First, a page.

Asplenium australasicum was originally described by English botanist John Smith in 1857 as Neottopteris australasica. He had reclassified the already known A. nidus in its own genus Neottopteris. Other botanists reclassified the genus as a section, Thamnopteris, within the genus Asplenium, and William Jackson Hooker gave it its current binomial name in 1859. Although the section Thamnopteris is distinctive, defining the species has been difficult as the morphology of the plants is so simple. A. australasicum has been confused with (and called) A. nidus, and Japanese populations which were considered to be A. australasicum by their morphology have been found to be genetically distinct and reclassified as a new species, A. setori.
A 2015 molecular study found that Asplenium australasicum is polyphyletic, meaning that some populations were not closely related to others—A. australasicum from Fiji and Vanauatu were not closely related to A. australasicum from Australia and New Caledonia. Hence a revision with sampling of the species across its range was required to delineate the taxon and identify cryptic species.
Asplenium australasicum grows as shrubby plant, with a rosette of yellow-green fronds which are 60 to 80 cm (24–32 in) long and 3 to 21 cm (1.2–8.4 in) wide. It can be distinguished from A. nidus by its prominent midrib under its fronds, giving the fronds a keeled appearance. The spores form in parallel lines which run in parallel with the veins and oblique to the midrib.
Distribution and habitat
A. australasicum grows on rocks or as an epiphyte on trees and is native to eastern New South Wales and Queensland. The clumps can reach a large size, with the centre of the fern acting as a reservoir for debris. The colonial botanist William Woolls wrote "... as a caution to fern gatherers, sometimes a species of black snake coils itself up in the centre" (of the birds nest fern).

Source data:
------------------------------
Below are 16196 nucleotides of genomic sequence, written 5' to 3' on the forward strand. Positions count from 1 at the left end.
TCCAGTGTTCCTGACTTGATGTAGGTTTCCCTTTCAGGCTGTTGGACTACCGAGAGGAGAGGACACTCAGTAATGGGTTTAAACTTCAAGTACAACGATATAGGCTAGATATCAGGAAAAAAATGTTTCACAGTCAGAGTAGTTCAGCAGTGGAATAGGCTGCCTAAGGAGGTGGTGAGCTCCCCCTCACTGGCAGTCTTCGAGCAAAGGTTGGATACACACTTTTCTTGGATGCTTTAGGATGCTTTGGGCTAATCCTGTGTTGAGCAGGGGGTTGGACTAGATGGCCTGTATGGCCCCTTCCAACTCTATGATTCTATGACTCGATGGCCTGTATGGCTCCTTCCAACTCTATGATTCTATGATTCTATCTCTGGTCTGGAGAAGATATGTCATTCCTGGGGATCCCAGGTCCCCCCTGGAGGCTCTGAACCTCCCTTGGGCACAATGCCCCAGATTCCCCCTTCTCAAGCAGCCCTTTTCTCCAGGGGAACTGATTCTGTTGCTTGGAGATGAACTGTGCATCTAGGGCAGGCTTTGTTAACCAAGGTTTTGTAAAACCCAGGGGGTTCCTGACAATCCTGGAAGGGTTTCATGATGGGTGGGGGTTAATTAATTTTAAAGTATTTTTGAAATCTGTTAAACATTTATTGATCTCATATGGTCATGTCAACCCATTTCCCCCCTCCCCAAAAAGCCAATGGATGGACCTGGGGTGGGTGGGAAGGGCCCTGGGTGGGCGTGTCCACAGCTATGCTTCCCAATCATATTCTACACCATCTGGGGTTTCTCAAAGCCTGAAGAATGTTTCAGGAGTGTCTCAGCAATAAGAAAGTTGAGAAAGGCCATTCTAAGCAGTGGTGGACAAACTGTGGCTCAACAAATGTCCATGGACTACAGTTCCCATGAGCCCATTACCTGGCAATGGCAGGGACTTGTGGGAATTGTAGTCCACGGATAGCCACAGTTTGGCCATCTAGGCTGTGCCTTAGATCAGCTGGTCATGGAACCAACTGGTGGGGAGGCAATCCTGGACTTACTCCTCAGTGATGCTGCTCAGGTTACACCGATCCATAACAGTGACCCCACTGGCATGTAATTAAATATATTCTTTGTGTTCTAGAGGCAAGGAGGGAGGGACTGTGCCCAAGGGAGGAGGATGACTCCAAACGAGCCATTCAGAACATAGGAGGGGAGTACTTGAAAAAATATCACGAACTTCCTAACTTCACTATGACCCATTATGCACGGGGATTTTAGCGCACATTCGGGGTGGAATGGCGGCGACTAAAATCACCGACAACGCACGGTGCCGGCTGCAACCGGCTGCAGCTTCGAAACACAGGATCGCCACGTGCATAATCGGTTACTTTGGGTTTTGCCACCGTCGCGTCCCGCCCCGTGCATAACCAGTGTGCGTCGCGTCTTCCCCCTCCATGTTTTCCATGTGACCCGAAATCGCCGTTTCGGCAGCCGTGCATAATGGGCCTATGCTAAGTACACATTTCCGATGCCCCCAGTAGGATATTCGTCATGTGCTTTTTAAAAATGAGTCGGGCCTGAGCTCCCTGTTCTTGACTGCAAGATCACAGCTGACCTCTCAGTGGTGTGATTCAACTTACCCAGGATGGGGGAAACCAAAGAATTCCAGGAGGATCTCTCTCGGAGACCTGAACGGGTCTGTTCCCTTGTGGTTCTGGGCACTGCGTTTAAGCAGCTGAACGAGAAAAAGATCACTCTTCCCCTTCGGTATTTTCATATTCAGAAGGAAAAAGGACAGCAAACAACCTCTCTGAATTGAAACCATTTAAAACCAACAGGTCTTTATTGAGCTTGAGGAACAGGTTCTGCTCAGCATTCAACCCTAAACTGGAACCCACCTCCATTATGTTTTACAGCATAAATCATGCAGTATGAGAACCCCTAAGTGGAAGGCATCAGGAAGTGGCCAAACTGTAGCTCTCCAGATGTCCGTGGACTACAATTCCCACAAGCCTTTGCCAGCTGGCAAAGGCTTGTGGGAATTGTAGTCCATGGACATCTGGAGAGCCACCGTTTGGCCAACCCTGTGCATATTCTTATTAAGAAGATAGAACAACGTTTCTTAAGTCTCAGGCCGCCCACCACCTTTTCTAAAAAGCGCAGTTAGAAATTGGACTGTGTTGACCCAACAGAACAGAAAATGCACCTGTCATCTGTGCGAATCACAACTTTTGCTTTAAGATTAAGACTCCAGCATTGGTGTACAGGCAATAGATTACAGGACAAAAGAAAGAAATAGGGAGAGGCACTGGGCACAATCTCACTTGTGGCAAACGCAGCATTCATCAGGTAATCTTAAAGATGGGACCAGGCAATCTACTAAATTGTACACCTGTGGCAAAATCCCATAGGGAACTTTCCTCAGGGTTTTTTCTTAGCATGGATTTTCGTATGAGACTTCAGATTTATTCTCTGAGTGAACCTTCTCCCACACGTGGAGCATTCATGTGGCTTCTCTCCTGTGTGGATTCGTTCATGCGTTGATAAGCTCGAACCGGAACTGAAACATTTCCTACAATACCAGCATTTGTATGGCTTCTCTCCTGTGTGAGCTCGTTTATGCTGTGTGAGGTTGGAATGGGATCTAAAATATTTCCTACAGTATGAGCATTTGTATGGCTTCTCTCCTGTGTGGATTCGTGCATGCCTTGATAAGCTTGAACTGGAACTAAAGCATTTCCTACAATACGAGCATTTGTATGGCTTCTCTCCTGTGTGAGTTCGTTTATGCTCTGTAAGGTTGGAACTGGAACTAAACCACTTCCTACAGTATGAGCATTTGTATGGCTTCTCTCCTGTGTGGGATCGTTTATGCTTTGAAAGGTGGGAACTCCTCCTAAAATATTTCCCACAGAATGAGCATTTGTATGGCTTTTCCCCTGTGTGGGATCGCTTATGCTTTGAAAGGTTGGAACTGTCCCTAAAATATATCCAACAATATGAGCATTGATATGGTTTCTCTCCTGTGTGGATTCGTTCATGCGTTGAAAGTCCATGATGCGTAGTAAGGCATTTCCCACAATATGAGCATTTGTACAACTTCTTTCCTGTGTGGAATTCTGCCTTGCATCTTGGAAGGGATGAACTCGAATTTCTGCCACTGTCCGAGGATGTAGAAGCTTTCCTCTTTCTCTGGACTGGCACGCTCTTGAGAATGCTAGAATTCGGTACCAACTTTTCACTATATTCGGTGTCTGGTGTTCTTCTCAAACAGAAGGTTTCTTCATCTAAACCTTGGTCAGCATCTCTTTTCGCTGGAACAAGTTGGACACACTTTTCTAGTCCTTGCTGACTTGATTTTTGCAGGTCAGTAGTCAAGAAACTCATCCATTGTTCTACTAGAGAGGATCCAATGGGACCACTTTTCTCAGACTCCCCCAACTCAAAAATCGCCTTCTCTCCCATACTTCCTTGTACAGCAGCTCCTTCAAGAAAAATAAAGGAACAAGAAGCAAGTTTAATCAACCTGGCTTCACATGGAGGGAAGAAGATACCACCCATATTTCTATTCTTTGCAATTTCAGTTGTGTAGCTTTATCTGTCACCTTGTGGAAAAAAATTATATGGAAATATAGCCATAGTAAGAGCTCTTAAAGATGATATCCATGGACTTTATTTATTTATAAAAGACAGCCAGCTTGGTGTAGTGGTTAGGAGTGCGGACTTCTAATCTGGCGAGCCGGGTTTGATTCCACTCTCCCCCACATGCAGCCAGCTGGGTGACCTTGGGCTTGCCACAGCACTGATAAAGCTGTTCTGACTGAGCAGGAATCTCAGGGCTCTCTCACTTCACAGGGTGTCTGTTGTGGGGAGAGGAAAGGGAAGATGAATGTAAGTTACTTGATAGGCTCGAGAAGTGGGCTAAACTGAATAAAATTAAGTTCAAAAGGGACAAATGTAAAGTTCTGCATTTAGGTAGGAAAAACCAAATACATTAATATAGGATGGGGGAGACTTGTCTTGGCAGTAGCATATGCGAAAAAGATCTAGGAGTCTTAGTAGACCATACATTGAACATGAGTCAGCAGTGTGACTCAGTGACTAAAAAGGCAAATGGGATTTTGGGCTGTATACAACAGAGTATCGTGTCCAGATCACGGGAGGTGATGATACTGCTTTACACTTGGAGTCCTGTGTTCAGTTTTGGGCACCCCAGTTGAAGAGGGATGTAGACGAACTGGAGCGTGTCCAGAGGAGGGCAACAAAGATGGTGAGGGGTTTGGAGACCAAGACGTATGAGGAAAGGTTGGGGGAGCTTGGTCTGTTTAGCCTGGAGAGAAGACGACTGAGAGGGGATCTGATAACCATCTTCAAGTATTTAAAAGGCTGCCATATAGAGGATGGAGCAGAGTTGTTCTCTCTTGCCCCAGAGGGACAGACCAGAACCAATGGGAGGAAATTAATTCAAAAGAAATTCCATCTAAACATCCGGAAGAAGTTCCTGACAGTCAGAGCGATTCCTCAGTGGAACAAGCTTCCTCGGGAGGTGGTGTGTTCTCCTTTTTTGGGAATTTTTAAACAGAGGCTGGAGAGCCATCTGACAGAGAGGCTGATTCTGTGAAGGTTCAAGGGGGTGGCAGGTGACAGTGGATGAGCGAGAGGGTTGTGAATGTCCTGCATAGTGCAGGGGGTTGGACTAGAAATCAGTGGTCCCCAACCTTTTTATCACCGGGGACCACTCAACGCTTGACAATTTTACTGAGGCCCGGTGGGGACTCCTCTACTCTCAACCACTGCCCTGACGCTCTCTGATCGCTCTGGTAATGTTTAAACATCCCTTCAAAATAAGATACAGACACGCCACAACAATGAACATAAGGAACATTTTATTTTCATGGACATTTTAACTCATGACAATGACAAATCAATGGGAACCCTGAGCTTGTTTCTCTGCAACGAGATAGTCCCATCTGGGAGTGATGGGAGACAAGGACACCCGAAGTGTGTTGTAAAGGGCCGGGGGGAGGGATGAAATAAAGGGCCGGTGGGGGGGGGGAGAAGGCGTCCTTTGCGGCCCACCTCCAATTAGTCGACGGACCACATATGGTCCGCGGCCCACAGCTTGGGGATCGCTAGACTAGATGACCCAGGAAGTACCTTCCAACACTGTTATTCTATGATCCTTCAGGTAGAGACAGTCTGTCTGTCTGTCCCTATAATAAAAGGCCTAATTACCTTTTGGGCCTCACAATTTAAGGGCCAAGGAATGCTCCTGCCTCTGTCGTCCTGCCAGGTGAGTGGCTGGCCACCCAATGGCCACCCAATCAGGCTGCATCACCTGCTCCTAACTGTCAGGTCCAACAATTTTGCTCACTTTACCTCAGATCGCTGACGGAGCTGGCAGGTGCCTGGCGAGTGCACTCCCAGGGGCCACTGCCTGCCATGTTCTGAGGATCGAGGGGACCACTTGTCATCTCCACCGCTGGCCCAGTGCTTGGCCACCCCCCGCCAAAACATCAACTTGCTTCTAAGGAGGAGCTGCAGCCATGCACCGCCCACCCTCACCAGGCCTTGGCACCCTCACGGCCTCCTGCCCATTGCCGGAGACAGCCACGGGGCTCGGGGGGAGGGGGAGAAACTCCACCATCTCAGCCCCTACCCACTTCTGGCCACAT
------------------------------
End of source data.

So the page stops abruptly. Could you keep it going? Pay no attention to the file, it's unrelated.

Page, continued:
Asplenium australasicum specimens were taken from logged areas, which helped them become popular in horticulture. It adapts readily to cultivation, as long as it has good drainage. Poor drainage renders it vulnerable to rotting. It can be grown in a tub or barrel. In cultivation it is occasionally attacked by white coconut scale on the underside of the fronds.
Apart from its use as an ornamental plant, bird's nest fern is also a popular vegetable in Taiwan, particularly in the Eastern part of the island where the young emerging fronds are used as a leafy vegetable, from both wild and cultivated plants. The fronds are now also gaining in popularity elsewhere because of the pleasant texture and taste.
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